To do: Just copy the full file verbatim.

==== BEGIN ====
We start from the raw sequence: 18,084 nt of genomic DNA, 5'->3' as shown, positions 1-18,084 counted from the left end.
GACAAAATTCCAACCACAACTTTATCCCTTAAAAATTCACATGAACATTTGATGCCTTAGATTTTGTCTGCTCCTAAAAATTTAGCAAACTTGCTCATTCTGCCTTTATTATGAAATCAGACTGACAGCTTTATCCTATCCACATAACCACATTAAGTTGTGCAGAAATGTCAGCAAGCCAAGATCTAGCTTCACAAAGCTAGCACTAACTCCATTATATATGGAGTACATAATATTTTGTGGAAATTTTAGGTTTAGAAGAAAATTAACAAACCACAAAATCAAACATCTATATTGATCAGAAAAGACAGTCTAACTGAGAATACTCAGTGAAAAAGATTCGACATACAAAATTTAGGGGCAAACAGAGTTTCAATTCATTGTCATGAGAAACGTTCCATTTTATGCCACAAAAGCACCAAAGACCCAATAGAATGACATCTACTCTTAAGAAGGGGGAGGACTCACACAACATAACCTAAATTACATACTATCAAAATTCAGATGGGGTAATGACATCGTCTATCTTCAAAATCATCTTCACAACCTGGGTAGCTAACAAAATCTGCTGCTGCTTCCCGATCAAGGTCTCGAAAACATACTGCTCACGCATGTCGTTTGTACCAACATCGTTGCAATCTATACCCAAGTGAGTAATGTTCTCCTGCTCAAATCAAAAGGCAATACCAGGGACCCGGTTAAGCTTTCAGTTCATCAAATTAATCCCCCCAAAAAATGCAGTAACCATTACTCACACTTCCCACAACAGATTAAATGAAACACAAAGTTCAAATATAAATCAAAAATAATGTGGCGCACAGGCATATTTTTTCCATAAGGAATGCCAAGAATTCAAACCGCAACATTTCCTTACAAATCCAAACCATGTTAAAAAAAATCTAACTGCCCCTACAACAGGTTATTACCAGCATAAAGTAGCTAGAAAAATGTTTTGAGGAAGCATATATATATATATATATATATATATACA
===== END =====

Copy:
We start from the raw sequence: 18,084 nt of genomic DNA, 5'->3' as shown, positions 1-18,084 counted from the left end.
GACAAAATTCCAACCACAACTTTATCCCTTAAAAATTCACATGAACATTTGATGCCTTAGATTTTGTCTGCTCCTAAAAATTTAGCAAACTTGCTCATTCTGCCTTTATTATGAAATCAGACTGACAGCTTTATCCTATCCACATAACCACATTAAGTTGTGCAGAAATGTCAGCAAGCCAAGATCTAGCTTCACAAAGCTAGCACTAACTCCATTATATATGGAGTACATAATATTTTGTGGAAATTTTAGGTTTAGAAGAAAATTAACAAACCACAAAATCAAACATCTATATTGATCAGAAAAGACAGTCTAACTGAGAATACTCAGTGAAAAAGATTCGACATACAAAATTTAGGGGCAAACAGAGTTTCAATTCATTGTCATGAGAAACGTTCCATTTTATGCCACAAAAGCACCAAAGACCCAATAGAATGACATCTACTCTTAAGAAGGGGGAGGACTCACACAACATAACCTAAATTACATACTATCAAAATTCAGATGGGGTAATGACATCGTCTATCTTCAAAATCATCTTCACAACCTGGGTAGCTAACAAAATCTGCTGCTGCTTCCCGATCAAGGTCTCGAAAACATACTGCTCACGCATGTCGTTTGTACCAACATCGTTGCAATCTATACCCAAGTGAGTAATGTTCTCCTGCTCAAATCAAAAGGCAATACCAGGGACCCGGTTAAGCTTTCAGTTCATCAAATTAATCCCCCCAAAAAATGCAGTAACCATTACTCACACTTCCCACAACAGATTAAATGAAACACAAAGTTCAAATATAAATCAAAAATAATGTGGCGCACAGGCATATTTTTTCCATAAGGAATGCCAAGAATTCAAACCGCAACATTTCCTTACAAATCCAAACCATGTTAAAAAAAATCTAACTGCCCCTACAACAGGTTATTACCAGCATAAAGTAGCTAGAAAAATGTTTTGAGGAAGCATATATATATATATATATATATATATACA